The 17th annual St. Louis International Film Festival, which begins this Thursday, November 13 and continues through Sunday, November 23, will feature St. Louis premieres of a number of recent music-related movies as well as an historic silent film with live musical accompaniment.
The fest's busiest day for cinema related to jazz and creative music looks to be next Sunday, November 16. At 3:00 p.m. that day at the St. Louis Art Museum Auditorium, the festival will screen The Inferno, a silent Italian film from 1911, with live musical accompaniment by Semi-Acoustic Noise Ensemble (S.A.N.E). It's the first full-length Italian film ever made, and is loosely based on Dante’s epic; this version was restored in 2004.
This event is co-sponsored with New Music Circle and represents the 22nd installment of the organization's Circle/Cinema series of films with live music. Longtime NMC board member and analog synth wizard/guitarist/bassist Mike Murphy is one of the principals in S.A.N.E., along with multi-instrumentalist, singer and songwriter tory z. starbuck (who, like e.e. cummings, prefers the lower case); starbuck's muse/cohort Venus Slick on synths; plus a couple of musicians I don't know, J. Bruce McLaughlin and Tony Engelhardt. Murphy, starbuck et al have done this sort of thing a number of times before, and I'd expect them to cook up something interesting for this outing, too.
(Full disclosure: While working as administrator for New Music Circle in the 1990s, I co-conceived the Circle/Cinema series, handled production chores for the first several installments, and also played keyboards in a couple of them. I've also worked with Murphy on several projects.)
At 7:00 p.m. that evening, the festival will show Throw Down Your Heart at Webster University's Winifred Moore Auditorium. The movie documents banjo player Bela Fleck's trip through Africa to explore the roots of his instrument and record an album. As mentioned in this previous post, Fleck will be bringing some of the musicians featured in the film to St. Louis in April for a concert at The Sheldon.
Then at 9:30 p.m. at the Tivoli in University City, it's Martino Unstrung, in which "neuropsychologist and author Paul Broks travels America in search of the soul of legendary jazz guitarist Pat Martino, who was brutally silenced by memory-stripping brain surgery to remove a tumor. Through the remarkable story of Martino’s difficult ascent from the depths of amnesia to the peak of artistry, Broks explores the nature of memory, self, creativity and the brain systems underlying personal identity, making some ground-breaking discoveries on the way."
To find out more about Martino Unstrung, you can check out the trailer in the embedded video window below, and a recent package of related stories from AllAboutJazz.com, including interviews with Martino, Broks and director Ian Knox, and a review of the DVD. As noted here, Martino will be in St. Louis February 18-21 to perform at Jazz at the Bistro.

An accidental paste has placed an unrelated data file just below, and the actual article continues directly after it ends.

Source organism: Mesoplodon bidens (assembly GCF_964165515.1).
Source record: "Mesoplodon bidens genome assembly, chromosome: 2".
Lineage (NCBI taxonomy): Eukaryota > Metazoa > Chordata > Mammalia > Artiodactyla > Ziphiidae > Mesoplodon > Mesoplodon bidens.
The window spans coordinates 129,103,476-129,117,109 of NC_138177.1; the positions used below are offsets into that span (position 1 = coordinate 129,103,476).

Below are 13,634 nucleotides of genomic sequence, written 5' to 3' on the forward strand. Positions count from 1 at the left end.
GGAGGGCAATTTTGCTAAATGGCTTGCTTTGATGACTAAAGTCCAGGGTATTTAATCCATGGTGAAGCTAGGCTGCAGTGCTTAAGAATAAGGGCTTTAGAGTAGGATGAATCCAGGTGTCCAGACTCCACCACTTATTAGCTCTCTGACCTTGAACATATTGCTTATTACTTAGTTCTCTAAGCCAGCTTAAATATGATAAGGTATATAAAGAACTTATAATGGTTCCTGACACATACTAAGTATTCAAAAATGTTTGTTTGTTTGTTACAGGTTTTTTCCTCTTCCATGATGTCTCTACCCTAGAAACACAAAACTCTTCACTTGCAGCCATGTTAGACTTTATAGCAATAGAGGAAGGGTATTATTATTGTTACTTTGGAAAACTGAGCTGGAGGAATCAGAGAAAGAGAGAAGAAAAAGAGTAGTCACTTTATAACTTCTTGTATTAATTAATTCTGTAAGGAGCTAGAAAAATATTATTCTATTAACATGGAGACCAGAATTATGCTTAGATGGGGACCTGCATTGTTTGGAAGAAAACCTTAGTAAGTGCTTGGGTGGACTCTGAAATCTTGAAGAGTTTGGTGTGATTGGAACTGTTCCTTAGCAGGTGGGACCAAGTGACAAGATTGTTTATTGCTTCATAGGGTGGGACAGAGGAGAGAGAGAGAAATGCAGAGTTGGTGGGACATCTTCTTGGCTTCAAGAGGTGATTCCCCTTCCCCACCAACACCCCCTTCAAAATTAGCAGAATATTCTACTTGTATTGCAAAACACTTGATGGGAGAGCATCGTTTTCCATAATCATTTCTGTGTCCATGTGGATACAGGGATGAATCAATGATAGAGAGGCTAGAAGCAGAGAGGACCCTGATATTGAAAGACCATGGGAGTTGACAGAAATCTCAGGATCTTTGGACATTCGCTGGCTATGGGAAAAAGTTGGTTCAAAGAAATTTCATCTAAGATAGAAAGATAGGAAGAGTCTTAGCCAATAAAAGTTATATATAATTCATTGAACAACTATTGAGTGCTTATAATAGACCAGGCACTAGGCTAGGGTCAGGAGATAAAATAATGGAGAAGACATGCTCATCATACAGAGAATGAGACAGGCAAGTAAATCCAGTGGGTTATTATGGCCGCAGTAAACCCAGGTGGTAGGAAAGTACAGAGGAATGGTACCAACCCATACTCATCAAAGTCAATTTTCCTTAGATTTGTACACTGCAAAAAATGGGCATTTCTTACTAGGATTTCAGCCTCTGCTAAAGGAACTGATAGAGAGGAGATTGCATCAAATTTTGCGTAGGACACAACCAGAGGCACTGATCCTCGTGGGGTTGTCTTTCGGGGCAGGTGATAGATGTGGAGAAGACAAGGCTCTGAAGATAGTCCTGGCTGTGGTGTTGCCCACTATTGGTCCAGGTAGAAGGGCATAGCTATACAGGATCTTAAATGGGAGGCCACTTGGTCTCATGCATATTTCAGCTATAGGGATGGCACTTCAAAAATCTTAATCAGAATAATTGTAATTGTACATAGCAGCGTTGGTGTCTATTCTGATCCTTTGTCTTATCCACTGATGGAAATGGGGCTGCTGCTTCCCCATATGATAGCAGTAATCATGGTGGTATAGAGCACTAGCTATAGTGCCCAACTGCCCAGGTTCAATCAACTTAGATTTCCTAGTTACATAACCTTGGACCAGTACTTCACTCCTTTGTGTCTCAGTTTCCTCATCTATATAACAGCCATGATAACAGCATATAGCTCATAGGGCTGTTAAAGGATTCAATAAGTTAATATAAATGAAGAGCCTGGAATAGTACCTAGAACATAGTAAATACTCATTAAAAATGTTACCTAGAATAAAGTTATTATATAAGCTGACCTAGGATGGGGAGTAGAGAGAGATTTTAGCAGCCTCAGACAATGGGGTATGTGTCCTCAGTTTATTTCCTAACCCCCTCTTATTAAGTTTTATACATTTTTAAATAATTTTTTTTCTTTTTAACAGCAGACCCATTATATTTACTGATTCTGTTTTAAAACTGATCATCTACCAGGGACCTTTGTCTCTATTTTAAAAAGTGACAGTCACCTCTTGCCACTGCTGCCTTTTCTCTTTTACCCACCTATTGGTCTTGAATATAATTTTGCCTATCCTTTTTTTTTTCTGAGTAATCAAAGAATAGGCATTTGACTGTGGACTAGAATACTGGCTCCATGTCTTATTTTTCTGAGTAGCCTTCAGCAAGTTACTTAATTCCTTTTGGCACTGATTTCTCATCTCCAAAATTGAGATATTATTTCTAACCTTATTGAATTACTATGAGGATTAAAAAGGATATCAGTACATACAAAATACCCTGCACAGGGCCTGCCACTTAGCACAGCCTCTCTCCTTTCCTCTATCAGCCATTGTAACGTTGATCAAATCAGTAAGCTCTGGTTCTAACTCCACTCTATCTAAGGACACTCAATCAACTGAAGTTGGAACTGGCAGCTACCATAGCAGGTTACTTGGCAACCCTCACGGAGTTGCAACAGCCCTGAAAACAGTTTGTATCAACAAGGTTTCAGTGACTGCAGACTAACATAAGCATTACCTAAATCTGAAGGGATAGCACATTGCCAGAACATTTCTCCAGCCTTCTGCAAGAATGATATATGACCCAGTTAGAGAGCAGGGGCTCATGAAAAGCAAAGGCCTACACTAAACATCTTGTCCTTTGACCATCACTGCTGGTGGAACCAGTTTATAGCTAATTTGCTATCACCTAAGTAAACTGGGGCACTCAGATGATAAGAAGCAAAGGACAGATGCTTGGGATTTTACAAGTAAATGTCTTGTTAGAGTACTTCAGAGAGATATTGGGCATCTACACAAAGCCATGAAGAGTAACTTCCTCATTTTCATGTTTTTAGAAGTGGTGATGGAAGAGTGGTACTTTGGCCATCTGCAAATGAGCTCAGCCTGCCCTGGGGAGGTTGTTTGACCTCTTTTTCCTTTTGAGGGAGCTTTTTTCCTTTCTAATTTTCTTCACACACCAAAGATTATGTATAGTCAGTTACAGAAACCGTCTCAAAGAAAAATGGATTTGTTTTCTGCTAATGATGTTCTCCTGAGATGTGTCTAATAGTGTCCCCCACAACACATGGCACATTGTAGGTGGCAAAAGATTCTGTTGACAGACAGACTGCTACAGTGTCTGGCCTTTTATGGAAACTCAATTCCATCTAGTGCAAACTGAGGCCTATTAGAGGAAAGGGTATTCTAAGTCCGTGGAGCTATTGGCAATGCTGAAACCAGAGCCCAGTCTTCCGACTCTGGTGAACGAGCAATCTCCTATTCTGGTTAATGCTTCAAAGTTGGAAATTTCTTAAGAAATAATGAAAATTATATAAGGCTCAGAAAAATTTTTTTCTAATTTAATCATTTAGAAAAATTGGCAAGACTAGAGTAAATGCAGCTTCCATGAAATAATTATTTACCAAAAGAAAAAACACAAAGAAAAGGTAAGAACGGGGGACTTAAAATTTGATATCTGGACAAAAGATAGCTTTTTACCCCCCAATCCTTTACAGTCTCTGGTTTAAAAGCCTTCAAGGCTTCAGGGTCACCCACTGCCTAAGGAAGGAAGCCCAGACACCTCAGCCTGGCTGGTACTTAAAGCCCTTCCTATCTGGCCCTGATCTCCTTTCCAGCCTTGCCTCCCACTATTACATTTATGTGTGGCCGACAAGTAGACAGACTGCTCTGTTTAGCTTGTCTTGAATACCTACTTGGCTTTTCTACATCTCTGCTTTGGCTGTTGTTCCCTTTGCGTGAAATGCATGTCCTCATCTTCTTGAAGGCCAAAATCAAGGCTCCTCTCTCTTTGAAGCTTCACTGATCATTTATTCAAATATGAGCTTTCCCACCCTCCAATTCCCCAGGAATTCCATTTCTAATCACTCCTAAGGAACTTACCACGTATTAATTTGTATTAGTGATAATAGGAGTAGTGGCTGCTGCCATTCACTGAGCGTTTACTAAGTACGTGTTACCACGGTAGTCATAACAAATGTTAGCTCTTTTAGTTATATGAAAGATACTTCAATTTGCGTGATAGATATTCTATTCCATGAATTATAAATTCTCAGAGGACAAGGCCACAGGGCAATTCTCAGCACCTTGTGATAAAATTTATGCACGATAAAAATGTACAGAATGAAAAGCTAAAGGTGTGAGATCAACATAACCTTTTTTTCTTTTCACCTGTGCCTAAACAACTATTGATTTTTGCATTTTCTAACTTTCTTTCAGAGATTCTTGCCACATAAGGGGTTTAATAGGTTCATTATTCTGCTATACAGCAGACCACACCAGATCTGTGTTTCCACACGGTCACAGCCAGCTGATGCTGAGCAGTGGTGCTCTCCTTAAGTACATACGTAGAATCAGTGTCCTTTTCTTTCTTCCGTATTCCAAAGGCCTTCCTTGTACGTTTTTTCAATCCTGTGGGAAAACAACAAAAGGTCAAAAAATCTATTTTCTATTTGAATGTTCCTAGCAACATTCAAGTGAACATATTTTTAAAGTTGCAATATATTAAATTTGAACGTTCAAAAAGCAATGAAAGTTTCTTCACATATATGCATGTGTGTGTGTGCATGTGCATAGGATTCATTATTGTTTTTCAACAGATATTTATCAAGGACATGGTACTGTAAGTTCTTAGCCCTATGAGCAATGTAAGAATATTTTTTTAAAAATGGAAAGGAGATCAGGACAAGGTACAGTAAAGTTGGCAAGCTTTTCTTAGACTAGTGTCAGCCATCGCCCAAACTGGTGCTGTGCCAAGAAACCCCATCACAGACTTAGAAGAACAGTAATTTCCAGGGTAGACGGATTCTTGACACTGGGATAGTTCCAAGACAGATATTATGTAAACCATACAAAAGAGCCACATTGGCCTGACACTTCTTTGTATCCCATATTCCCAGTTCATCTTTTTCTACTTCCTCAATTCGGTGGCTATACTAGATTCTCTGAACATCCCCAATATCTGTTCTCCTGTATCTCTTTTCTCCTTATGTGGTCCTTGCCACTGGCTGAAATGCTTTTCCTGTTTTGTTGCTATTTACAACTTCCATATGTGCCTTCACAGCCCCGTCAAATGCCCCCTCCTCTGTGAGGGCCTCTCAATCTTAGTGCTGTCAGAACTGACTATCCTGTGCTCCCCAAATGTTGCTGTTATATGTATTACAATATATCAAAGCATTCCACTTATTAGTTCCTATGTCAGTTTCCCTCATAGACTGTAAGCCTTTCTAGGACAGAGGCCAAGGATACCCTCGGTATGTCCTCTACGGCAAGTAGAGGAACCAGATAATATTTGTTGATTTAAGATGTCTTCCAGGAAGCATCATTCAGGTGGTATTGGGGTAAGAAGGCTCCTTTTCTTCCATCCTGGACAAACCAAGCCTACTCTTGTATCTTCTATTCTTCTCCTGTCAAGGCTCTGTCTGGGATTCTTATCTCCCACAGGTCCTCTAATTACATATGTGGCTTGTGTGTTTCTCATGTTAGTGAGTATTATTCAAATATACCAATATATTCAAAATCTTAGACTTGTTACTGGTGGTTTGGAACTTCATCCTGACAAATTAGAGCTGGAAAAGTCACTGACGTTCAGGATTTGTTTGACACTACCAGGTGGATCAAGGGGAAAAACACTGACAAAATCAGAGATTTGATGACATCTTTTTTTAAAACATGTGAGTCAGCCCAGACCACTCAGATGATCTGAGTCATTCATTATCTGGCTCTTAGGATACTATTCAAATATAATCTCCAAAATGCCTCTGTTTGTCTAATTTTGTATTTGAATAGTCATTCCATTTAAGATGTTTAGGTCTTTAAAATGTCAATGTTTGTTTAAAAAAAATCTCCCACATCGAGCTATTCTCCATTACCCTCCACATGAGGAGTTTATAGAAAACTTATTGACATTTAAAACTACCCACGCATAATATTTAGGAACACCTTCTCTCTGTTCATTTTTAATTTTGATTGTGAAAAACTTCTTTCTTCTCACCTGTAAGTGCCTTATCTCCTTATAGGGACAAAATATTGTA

In chronological order, the festival's other music-related films include:
12:00 p.m., Saturday, November 15 at the Tivoli
Song Sung Blue, which tells "the inspiring and ultimately tragic love story of Lightning & Thunder, Mike and Claire Sardina, a Milwaukee husband-and-wife singing duo who pay tribute to the music of Neil Diamond."
4:30 p.m., Sunday, November 16 at the Tivoli
Number One With A Bullet, which "explores the interrelationships between guns,poverty, drugs, hip-hop culture and cultural violence" via interviews with "record-company insiders, gun-shop owners, drug dealers, doctors, urban-community members and rap stars."
4:30 p.m., Tuesday, November 18 at Plaza Frontenac
Opera Jawa, an "all-dancing, all-singing gamelan musical epic" based on the Hindu epic “The Ramayana.” (This film will be shown again at 9:15 p.m. Wednesday, November 19 at Plaza Frontenac.)
5:00 p.m., Tuesday, November 18 at the Tivoli
How it is with Phooie, "an intensely personal portrait" of Phil “Phooie” Steinberg, a 35-year veteran of the music industry who was forced to close his longtime record store, the Disc Connection, due to radical changes in the music business.
9:30 p.m., Tuesday, November 18 at the Tivoli
The Wrecking Crew, a documentary about the group of Los Angeles studio musicians who worked on recordings by producer Phil Spector and artists including the Beach Boys, the Mamas and the Papas, Frank Sinatra, the Monkees and countless others, performing on more No. 1 singles than the Beatles.
7:15 p.m., Wednesday November 19 at the Tivoli
Agile, Mobile, Hostile: A Year With Andre Williams, which deals with the life and personal troubles of R&B singer/songwriter Andre Williams, who's written and recorded a number of hits but also has struggled with "addiction, poverty, homelessness and the legal system."
1:00 p.m., Saturday, November 22 at the Tivoli
Summer Sun, Winter Moon, which was co-commissioned by the St. Louis Symphony Orchestra and documents the collaboration between composer Rob Kapilow and Darrell Robes Kipp, a Blackfeet Indian poet, on a symphony inspired by the Lewis and Clark expedition.
5:30 p.m., Saturday, November 22 at the Tivoli
As Slow as Possible, the story of a man slowly going blind from a chronic disease who travels from Canada to Halberstadt, Germany to hear the first note change in a 639-year-long automated organ performance of the John Cage composition “As Slow As Possible.”
For a complete festival schedule, see the SLIFF Web site.
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